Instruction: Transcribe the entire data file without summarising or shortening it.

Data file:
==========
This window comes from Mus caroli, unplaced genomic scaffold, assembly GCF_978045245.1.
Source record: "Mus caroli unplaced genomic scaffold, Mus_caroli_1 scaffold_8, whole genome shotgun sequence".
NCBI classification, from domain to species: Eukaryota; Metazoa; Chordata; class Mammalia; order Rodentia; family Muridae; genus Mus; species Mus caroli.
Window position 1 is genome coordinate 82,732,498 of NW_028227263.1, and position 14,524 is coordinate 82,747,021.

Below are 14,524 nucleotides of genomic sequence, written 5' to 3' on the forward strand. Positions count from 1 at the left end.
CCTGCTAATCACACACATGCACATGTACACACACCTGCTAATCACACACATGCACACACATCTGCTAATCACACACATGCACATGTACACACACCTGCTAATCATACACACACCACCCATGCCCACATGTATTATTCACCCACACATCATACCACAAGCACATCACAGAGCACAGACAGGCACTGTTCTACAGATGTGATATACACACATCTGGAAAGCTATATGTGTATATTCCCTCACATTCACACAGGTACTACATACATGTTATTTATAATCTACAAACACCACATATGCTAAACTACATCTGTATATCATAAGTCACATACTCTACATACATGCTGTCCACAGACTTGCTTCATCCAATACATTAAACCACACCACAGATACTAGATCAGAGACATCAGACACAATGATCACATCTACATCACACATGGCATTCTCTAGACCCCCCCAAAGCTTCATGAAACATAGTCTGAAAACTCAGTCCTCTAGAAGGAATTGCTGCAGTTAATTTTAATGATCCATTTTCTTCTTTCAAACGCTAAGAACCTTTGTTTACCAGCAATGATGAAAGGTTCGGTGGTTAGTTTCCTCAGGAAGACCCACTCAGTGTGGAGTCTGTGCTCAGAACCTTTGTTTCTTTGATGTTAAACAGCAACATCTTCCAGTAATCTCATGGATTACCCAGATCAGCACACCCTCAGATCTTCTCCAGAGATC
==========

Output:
This window comes from Mus caroli, unplaced genomic scaffold, assembly GCF_978045245.1.
Source record: "Mus caroli unplaced genomic scaffold, Mus_caroli_1 scaffold_8, whole genome shotgun sequence".
NCBI classification, from domain to species: Eukaryota; Metazoa; Chordata; class Mammalia; order Rodentia; family Muridae; genus Mus; species Mus caroli.
Window position 1 is genome coordinate 82,732,498 of NW_028227263.1, and position 14,524 is coordinate 82,747,021.

Below are 14,524 nucleotides of genomic sequence, written 5' to 3' on the forward strand. Positions count from 1 at the left end.
CCTGCTAATCACACACATGCACATGTACACACACCTGCTAATCACACACATGCACACACATCTGCTAATCACACACATGCACATGTACACACACCTGCTAATCATACACACACCACCCATGCCCACATGTATTATTCACCCACACATCATACCACAAGCACATCACAGAGCACAGACAGGCACTGTTCTACAGATGTGATATACACACATCTGGAAAGCTATATGTGTATATTCCCTCACATTCACACAGGTACTACATACATGTTATTTATAATCTACAAACACCACATATGCTAAACTACATCTGTATATCATAAGTCACATACTCTACATACATGCTGTCCACAGACTTGCTTCATCCAATACATTAAACCACACCACAGATACTAGATCAGAGACATCAGACACAATGATCACATCTACATCACACATGGCATTCTCTAGACCCCCCCAAAGCTTCATGAAACATAGTCTGAAAACTCAGTCCTCTAGAAGGAATTGCTGCAGTTAATTTTAATGATCCATTTTCTTCTTTCAAACGCTAAGAACCTTTGTTTACCAGCAATGATGAAAGGTTCGGTGGTTAGTTTCCTCAGGAAGACCCACTCAGTGTGGAGTCTGTGCTCAGAACCTTTGTTTCTTTGATGTTAAACAGCAACATCTTCCAGTAATCTCATGGATTACCCAGATCAGCACACCCTCAGATCTTCTCCAGAGATC